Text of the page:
One advantage she will have over Trump at his convention is that she will have an A-list of speakers. Monday it is Michelle Obama, Tuesday it is Bill, Wednesday the president and vice president will both speak. Finally, on Thursday, Chelsea Clinton gets to talk about her mom. It is not expected that she will recite the Republican platform, as Ivanka Trump did the Democratic platform last week when introducing her dad. (V)

Five Myths about Political Speechwriting

With the discovery last week that Michelle Obama was one of Melania Trump's speechwriters, attention is being focused on the craft of speechwriting. One of Bill Clinton's speechwriters, Jeff Shesol, has a piece in the Washington Post about the relationship between politicians and their speechwriters, focused on some popular misconceptions about these relationships, which can be briefly summarized as follows:

  • Myth No. 1: Politicians are puppets. Speechwriting today is intensively collaborative. Writers and speakers trade drafts back and forth and discuss at length what the politician wants to say. Any politician who was simply reading someone else's words and didn't really at least somewhat believe them would be found out very quickly.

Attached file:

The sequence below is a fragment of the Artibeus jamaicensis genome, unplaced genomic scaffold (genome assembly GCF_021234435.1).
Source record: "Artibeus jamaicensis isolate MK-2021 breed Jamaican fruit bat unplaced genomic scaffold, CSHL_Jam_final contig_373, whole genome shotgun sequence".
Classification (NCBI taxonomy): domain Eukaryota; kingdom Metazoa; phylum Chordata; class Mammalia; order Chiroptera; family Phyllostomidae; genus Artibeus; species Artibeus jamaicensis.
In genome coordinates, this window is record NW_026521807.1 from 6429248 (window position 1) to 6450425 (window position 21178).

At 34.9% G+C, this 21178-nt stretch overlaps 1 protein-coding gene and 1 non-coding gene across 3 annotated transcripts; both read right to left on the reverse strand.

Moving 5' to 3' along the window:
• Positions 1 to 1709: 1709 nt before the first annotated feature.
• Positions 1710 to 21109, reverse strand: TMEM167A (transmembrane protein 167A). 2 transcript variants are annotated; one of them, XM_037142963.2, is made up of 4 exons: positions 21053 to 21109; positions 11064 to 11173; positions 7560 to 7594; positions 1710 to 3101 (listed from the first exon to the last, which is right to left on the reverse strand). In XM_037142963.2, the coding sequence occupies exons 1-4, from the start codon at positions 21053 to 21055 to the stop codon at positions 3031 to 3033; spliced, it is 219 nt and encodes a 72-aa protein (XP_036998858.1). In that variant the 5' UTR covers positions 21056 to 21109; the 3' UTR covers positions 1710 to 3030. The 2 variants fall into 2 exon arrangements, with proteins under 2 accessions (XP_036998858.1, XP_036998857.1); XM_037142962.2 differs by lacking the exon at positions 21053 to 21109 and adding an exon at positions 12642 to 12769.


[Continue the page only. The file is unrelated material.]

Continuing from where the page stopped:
• Myth No. 2: Speechwriters are stenographers. Any politician who simply wants someone to write down his or her sentences can skip the middleman and just get an app to take dictation. There are lots of them. In reality, good speechwriters do far more than that, acting more like speech advisers these days, although politicians hate to admit that and often resent them, while at the same time relying on them. Ronald Reagan once told his speechwriter, Peggy Noonan: "I used to write my own speeches, you know."

  • Myth No. 3: "Off the cuff" means "from the heart." The Republican Party hates the teleprompter, a device that was invented 60 years ago. Donald Trump has frequently chastised President Obama for using them, although he used one himself at the Republican National Convention. The idea here is that when a politician speaks extemporaneously, he or she means it, but when reading from teleprompter, the speech is just what some staffers thought was a good thing to say. Very few people can memorize a one-hour speech, and if they have to give one, will simply read it from printed computer output. Still, that is thought to be more genuine than reading it from a screen.